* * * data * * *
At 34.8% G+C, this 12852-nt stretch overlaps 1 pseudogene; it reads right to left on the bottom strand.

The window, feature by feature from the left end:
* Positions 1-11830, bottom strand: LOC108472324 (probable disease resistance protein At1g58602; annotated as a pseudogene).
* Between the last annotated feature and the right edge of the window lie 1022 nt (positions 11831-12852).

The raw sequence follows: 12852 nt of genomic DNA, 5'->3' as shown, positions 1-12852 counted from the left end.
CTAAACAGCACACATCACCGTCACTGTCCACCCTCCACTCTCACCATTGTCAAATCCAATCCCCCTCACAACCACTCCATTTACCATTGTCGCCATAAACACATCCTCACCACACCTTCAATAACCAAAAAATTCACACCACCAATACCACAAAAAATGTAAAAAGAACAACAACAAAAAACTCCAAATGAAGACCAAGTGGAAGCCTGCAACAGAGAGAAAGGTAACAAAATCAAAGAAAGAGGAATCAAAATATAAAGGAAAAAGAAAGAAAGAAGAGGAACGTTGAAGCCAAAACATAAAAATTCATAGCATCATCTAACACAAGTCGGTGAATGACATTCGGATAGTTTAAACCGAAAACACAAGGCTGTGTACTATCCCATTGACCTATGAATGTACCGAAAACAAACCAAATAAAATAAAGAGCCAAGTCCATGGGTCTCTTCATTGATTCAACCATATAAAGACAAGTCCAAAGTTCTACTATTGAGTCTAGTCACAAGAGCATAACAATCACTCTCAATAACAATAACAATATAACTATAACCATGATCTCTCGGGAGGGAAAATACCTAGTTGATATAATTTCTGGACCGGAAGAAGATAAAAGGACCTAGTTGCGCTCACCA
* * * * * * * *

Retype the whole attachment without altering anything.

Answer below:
At 34.8% G+C, this 12852-nt stretch overlaps 1 pseudogene; it reads right to left on the bottom strand.

The window, feature by feature from the left end:
* Positions 1-11830, bottom strand: LOC108472324 (probable disease resistance protein At1g58602; annotated as a pseudogene).
* Between the last annotated feature and the right edge of the window lie 1022 nt (positions 11831-12852).

The raw sequence follows: 12852 nt of genomic DNA, 5'->3' as shown, positions 1-12852 counted from the left end.
CTAAACAGCACACATCACCGTCACTGTCCACCCTCCACTCTCACCATTGTCAAATCCAATCCCCCTCACAACCACTCCATTTACCATTGTCGCCATAAACACATCCTCACCACACCTTCAATAACCAAAAAATTCACACCACCAATACCACAAAAAATGTAAAAAGAACAACAACAAAAAACTCCAAATGAAGACCAAGTGGAAGCCTGCAACAGAGAGAAAGGTAACAAAATCAAAGAAAGAGGAATCAAAATATAAAGGAAAAAGAAAGAAAGAAGAGGAACGTTGAAGCCAAAACATAAAAATTCATAGCATCATCTAACACAAGTCGGTGAATGACATTCGGATAGTTTAAACCGAAAACACAAGGCTGTGTACTATCCCATTGACCTATGAATGTACCGAAAACAAACCAAATAAAATAAAGAGCCAAGTCCATGGGTCTCTTCATTGATTCAACCATATAAAGACAAGTCCAAAGTTCTACTATTGAGTCTAGTCACAAGAGCATAACAATCACTCTCAATAACAATAACAATATAACTATAACCATGATCTCTCGGGAGGGAAAATACCTAGTTGATATAATTTCTGGACCGGAAGAAGATAAAAGGACCTAGTTGCGCTCACCA